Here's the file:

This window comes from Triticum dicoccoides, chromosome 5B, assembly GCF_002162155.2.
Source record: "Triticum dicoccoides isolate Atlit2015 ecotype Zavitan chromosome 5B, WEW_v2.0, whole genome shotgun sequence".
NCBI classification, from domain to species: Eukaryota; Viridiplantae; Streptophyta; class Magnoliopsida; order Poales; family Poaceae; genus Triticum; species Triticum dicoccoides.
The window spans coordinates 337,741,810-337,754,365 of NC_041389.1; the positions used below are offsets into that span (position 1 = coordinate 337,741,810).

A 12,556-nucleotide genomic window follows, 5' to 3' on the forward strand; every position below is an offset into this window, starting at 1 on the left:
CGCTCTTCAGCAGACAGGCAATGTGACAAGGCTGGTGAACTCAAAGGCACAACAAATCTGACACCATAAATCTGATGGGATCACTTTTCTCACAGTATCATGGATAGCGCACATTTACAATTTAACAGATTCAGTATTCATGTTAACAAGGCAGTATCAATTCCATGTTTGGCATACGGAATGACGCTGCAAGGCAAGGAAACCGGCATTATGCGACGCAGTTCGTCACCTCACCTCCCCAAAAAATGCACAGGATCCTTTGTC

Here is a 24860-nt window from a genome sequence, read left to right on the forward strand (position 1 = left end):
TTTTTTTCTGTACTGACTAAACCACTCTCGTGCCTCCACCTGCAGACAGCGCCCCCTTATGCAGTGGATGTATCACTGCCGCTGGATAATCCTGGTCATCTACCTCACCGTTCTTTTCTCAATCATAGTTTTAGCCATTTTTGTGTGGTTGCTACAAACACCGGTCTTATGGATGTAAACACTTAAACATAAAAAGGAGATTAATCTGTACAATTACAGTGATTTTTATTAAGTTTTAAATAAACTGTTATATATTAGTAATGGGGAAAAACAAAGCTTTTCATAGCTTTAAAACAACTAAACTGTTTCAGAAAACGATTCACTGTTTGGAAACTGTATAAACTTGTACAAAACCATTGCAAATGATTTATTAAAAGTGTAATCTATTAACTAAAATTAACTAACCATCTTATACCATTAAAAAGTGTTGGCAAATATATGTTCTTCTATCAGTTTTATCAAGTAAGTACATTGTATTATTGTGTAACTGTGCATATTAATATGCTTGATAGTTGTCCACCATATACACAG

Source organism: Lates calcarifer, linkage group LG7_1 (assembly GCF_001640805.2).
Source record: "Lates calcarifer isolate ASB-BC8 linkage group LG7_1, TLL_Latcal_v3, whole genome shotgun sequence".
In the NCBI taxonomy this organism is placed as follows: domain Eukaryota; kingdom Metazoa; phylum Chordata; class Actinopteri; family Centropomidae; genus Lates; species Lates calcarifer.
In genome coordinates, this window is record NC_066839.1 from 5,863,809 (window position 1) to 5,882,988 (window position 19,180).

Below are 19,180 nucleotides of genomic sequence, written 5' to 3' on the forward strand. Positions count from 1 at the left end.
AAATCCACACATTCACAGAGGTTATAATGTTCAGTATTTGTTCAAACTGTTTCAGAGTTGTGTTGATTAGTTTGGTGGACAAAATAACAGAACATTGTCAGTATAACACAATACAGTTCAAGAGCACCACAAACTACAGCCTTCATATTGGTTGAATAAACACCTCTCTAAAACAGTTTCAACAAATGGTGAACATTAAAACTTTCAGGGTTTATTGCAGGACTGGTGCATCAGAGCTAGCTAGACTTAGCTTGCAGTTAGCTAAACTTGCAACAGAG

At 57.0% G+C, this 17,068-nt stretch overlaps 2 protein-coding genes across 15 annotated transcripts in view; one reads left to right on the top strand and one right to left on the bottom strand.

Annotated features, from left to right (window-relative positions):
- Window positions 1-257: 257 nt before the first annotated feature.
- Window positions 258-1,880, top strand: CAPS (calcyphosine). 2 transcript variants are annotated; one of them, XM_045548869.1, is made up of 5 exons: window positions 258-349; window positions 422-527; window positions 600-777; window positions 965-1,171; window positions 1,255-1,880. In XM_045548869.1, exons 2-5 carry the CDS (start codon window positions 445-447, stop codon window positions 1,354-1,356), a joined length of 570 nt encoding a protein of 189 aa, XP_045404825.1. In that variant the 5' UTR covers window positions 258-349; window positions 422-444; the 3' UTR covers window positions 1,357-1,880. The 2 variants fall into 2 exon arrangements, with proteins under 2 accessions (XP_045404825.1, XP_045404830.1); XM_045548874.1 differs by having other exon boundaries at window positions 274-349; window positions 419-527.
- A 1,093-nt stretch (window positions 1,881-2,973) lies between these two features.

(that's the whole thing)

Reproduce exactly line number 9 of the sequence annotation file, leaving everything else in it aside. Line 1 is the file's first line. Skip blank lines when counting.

Source organism: Lates calcarifer, linkage group LG7_1 (assembly GCF_001640805.2).